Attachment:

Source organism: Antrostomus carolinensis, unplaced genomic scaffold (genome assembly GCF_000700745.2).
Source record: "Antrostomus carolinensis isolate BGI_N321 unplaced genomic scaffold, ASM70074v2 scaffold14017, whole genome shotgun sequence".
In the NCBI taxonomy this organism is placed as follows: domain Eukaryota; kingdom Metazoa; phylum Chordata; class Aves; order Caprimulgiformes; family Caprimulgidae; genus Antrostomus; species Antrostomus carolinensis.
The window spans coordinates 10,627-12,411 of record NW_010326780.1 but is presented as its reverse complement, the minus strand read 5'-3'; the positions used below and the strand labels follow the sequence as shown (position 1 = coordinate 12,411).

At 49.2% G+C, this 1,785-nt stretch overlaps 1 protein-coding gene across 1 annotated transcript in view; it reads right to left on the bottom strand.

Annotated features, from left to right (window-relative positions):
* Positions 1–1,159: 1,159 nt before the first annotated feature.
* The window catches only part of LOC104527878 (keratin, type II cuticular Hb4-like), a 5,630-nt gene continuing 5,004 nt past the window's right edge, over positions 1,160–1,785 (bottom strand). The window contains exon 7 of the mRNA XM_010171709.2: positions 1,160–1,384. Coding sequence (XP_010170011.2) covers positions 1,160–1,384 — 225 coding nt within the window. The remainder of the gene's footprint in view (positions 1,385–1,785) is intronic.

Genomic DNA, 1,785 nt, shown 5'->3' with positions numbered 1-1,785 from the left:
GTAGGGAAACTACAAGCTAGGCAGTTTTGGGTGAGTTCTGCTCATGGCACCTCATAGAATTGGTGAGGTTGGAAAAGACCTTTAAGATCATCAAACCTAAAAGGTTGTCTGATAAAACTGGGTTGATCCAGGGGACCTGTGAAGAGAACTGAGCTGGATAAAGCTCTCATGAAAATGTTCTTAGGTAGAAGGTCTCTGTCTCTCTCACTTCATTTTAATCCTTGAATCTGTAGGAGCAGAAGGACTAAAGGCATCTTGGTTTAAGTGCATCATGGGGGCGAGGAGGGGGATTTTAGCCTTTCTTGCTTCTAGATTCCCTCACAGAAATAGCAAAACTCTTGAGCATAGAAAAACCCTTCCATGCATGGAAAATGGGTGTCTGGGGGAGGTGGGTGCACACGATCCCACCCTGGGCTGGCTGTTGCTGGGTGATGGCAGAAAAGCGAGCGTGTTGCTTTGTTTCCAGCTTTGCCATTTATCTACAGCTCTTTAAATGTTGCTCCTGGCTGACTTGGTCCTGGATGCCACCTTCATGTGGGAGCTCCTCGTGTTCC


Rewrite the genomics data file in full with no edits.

Source organism: Antrostomus carolinensis, unplaced genomic scaffold (genome assembly GCF_000700745.2).
Source record: "Antrostomus carolinensis isolate BGI_N321 unplaced genomic scaffold, ASM70074v2 scaffold14017, whole genome shotgun sequence".
In the NCBI taxonomy this organism is placed as follows: domain Eukaryota; kingdom Metazoa; phylum Chordata; class Aves; order Caprimulgiformes; family Caprimulgidae; genus Antrostomus; species Antrostomus carolinensis.
The window spans coordinates 10,627-12,411 of record NW_010326780.1 but is presented as its reverse complement, the minus strand read 5'-3'; the positions used below and the strand labels follow the sequence as shown (position 1 = coordinate 12,411).

At 49.2% G+C, this 1,785-nt stretch overlaps 1 protein-coding gene across 1 annotated transcript in view; it reads right to left on the bottom strand.

Annotated features, from left to right (window-relative positions):
* Positions 1–1,159: 1,159 nt before the first annotated feature.
* The window catches only part of LOC104527878 (keratin, type II cuticular Hb4-like), a 5,630-nt gene continuing 5,004 nt past the window's right edge, over positions 1,160–1,785 (bottom strand). The window contains exon 7 of the mRNA XM_010171709.2: positions 1,160–1,384. Coding sequence (XP_010170011.2) covers positions 1,160–1,384 — 225 coding nt within the window. The remainder of the gene's footprint in view (positions 1,385–1,785) is intronic.

Genomic DNA, 1,785 nt, shown 5'->3' with positions numbered 1-1,785 from the left:
GTAGGGAAACTACAAGCTAGGCAGTTTTGGGTGAGTTCTGCTCATGGCACCTCATAGAATTGGTGAGGTTGGAAAAGACCTTTAAGATCATCAAACCTAAAAGGTTGTCTGATAAAACTGGGTTGATCCAGGGGACCTGTGAAGAGAACTGAGCTGGATAAAGCTCTCATGAAAATGTTCTTAGGTAGAAGGTCTCTGTCTCTCTCACTTCATTTTAATCCTTGAATCTGTAGGAGCAGAAGGACTAAAGGCATCTTGGTTTAAGTGCATCATGGGGGCGAGGAGGGGGATTTTAGCCTTTCTTGCTTCTAGATTCCCTCACAGAAATAGCAAAACTCTTGAGCATAGAAAAACCCTTCCATGCATGGAAAATGGGTGTCTGGGGGAGGTGGGTGCACACGATCCCACCCTGGGCTGGCTGTTGCTGGGTGATGGCAGAAAAGCGAGCGTGTTGCTTTGTTTCCAGCTTTGCCATTTATCTACAGCTCTTTAAATGTTGCTCCTGGCTGACTTGGTCCTGGATGCCACCTTCATGTGGGAGCTCCTCGTGTTCC